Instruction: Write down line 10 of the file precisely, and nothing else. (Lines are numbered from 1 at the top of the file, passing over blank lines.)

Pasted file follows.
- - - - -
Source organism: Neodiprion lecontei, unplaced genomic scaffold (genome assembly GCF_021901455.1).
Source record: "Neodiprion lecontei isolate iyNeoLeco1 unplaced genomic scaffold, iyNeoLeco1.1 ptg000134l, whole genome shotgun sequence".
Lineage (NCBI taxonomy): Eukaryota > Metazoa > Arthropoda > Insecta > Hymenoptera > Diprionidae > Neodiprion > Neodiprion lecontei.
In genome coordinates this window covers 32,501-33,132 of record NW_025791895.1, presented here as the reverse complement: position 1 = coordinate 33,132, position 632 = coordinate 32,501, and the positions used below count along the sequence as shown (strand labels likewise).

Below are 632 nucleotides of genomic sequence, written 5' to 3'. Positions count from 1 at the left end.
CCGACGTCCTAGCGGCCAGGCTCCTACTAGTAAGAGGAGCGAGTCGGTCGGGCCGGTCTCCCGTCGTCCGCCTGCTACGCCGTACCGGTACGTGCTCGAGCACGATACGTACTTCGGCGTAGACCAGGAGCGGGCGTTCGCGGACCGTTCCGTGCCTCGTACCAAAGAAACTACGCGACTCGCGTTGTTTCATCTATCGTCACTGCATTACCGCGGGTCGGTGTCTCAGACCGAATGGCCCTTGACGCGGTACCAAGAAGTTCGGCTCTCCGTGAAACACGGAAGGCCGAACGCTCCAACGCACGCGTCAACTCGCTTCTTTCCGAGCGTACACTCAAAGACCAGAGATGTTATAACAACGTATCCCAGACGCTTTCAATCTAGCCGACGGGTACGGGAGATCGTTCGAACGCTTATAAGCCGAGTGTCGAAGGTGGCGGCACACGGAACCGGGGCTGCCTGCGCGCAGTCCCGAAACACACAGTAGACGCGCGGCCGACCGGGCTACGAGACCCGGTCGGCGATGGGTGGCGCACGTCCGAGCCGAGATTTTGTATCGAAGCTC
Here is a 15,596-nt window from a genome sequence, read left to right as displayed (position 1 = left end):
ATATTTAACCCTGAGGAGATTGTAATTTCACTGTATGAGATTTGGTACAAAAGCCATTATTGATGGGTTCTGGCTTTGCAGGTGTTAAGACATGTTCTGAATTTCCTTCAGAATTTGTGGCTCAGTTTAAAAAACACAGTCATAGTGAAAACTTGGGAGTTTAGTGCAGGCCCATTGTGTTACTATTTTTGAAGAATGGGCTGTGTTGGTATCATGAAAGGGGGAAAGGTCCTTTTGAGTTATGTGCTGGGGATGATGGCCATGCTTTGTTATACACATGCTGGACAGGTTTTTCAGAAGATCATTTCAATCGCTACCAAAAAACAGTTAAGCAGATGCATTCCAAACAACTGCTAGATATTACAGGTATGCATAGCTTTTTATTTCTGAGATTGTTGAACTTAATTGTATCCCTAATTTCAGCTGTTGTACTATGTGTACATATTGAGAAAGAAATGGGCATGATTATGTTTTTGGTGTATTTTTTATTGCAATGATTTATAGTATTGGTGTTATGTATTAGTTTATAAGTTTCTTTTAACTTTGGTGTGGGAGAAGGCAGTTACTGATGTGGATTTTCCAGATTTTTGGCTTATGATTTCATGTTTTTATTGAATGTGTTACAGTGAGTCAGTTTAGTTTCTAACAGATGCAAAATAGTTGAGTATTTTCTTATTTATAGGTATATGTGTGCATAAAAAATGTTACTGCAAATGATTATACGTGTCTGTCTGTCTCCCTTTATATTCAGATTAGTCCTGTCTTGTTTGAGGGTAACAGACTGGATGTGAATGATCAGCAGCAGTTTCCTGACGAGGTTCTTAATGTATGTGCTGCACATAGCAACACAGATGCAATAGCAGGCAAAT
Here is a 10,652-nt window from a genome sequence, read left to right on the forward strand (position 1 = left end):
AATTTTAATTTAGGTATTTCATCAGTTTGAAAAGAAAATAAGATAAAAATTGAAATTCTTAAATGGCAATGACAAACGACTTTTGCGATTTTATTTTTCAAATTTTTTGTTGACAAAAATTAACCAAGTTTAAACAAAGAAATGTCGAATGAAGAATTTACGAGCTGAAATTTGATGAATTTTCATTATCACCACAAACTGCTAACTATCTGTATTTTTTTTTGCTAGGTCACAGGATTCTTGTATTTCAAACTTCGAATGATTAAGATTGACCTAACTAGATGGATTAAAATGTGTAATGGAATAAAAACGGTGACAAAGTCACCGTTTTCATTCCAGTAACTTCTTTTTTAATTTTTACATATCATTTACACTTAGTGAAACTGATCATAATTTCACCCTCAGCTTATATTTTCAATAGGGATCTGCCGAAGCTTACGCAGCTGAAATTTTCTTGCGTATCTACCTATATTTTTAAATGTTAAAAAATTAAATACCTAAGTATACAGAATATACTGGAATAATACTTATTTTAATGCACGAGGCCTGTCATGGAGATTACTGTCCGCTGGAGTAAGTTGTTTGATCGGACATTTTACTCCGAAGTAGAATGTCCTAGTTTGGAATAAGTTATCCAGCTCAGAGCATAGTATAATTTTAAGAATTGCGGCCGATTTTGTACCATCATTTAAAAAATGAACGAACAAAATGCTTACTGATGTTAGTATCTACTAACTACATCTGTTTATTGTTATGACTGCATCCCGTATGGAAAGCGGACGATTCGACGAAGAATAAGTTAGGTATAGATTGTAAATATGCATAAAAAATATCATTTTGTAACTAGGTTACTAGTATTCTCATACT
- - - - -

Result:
AATTTTAATTTAGGTATTTCATCAGTTTGAAAAGAAAATAAGATAAAAATTGAAATTCTTAAATGGCAATGACAAACGACTTTTGCGATTTTATTTTTCAAATTTTTTGTTGACAAAAATTAACCAAGTTTAAACAAAGAAATGTCGAATGAAGAATTTACGAGCTGAAATTTGATGAATTTTCATTATCACCACAAACTGCTAACTATCTGTATTTTTTTTTGCTAGGTCACAGGATTCTTGTATTTCAAACTTCGAATGATTAAGATTGACCTAACTAGATGGATTAAAATGTGTAATGGAATAAAAACGGTGACAAAGTCACCGTTTTCATTCCAGTAACTTCTTTTTTAATTTTTACATATCATTTACACTTAGTGAAACTGATCATAATTTCACCCTCAGCTTATATTTTCAATAGGGATCTGCCGAAGCTTACGCAGCTGAAATTTTCTTGCGTATCTACCTATATTTTTAAATGTTAAAAAATTAAATACCTAAGTATACAGAATATACTGGAATAATACTTATTTTAATGCACGAGGCCTGTCATGGAGATTACTGTCCGCTGGAGTAAGTTGTTTGATCGGACATTTTACTCCGAAGTAGAATGTCCTAGTTTGGAATAAGTTATCCAGCTCAGAGCATAGTATAATTTTAAGAATTGCGGCCGATTTTGTACCATCATTTAAAAAATGAACGAACAAAATGCTTACTGATGTTAGTATCTACTAACTACATCTGTTTATTGTTATGACTGCATCCCGTATGGAAAGCGGACGATTCGACGAAGAATAAGTTAGGTATAGATTGTAAATATGCATAAAAAATATCATTTTGTAACTAGGTTACTAGTATTCTCATACT